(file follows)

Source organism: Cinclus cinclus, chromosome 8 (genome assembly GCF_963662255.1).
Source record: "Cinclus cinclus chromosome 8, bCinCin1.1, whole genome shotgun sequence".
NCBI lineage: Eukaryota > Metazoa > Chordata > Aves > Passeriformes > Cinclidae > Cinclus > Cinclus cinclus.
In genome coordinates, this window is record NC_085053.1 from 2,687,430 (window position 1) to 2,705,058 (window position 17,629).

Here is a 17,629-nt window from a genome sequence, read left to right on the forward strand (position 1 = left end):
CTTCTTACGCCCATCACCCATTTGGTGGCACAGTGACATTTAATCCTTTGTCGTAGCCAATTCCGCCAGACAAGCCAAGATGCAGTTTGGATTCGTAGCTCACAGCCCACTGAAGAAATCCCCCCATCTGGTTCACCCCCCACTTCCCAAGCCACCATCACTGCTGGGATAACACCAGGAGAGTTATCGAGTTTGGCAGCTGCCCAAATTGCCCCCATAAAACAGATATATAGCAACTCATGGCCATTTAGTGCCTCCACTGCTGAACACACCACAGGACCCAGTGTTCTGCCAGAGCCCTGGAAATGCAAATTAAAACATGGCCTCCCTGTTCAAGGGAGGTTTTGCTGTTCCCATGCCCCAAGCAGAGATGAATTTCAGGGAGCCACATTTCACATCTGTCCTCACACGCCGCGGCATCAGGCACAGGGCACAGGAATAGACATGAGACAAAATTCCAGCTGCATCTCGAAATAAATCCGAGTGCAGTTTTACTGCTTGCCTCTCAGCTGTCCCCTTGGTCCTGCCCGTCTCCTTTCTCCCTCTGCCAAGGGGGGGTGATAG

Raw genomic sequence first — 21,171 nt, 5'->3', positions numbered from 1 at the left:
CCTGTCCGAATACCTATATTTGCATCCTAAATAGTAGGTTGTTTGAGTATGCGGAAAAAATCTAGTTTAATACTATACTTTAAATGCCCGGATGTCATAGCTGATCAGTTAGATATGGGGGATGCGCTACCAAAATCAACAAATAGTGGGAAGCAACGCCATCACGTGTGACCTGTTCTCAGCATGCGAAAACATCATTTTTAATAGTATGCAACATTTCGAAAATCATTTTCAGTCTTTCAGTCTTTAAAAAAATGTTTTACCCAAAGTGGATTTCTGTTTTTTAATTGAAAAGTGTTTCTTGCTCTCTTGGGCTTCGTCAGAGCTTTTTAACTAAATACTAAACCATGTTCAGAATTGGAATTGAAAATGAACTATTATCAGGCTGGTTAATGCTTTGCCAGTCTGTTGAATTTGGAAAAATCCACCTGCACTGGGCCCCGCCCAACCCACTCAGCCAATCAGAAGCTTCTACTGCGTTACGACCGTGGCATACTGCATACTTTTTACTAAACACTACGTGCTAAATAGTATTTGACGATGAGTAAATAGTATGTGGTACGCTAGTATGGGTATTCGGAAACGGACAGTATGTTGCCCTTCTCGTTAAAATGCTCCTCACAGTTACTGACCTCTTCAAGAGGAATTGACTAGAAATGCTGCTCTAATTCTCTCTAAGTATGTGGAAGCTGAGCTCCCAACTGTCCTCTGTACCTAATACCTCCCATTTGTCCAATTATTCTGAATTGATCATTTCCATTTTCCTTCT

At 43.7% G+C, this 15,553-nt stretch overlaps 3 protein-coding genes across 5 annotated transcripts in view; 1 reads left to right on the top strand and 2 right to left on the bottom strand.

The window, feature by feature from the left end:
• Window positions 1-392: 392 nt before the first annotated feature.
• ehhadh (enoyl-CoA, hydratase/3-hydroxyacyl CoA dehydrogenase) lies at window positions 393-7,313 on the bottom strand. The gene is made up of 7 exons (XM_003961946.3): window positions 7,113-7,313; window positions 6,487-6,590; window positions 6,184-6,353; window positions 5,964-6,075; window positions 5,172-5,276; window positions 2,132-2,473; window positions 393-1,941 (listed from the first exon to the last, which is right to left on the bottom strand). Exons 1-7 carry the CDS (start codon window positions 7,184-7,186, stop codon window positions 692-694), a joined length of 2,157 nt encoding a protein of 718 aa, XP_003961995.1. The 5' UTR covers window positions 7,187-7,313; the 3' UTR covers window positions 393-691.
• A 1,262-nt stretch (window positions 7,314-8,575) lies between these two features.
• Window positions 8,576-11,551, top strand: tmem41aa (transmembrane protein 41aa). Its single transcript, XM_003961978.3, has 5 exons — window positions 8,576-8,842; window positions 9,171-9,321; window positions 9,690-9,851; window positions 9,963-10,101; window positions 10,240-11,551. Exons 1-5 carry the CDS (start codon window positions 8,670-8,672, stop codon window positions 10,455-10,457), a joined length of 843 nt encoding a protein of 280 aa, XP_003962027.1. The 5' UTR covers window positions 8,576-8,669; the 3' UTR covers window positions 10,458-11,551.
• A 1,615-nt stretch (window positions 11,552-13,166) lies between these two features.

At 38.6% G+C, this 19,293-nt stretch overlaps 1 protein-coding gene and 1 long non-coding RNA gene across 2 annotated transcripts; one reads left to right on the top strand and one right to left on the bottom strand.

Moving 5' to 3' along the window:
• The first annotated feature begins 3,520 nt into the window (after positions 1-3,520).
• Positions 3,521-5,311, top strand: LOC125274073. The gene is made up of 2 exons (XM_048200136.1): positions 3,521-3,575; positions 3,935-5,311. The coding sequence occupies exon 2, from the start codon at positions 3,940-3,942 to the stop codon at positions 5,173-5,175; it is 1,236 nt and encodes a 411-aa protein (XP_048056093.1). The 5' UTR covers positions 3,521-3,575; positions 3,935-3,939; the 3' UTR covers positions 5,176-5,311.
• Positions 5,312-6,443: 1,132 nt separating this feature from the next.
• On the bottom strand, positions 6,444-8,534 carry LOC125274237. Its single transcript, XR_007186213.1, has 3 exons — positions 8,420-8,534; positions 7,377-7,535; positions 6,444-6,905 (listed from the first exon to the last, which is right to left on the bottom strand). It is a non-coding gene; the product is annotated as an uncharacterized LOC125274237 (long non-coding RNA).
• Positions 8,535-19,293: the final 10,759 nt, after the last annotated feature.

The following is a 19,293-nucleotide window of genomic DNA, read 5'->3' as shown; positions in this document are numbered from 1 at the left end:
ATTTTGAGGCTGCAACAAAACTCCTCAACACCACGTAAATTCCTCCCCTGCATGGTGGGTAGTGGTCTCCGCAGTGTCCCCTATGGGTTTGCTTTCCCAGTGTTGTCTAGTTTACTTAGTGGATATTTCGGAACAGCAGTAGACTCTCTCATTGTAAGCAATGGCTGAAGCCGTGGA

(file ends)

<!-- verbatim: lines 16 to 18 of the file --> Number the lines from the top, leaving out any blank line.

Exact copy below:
At 38.6% G+C, this 19,293-nt stretch overlaps 1 protein-coding gene and 1 long non-coding RNA gene across 2 annotated transcripts; one reads left to right on the top strand and one right to left on the bottom strand.

Moving 5' to 3' along the window:
• The first annotated feature begins 3,520 nt into the window (after positions 1-3,520).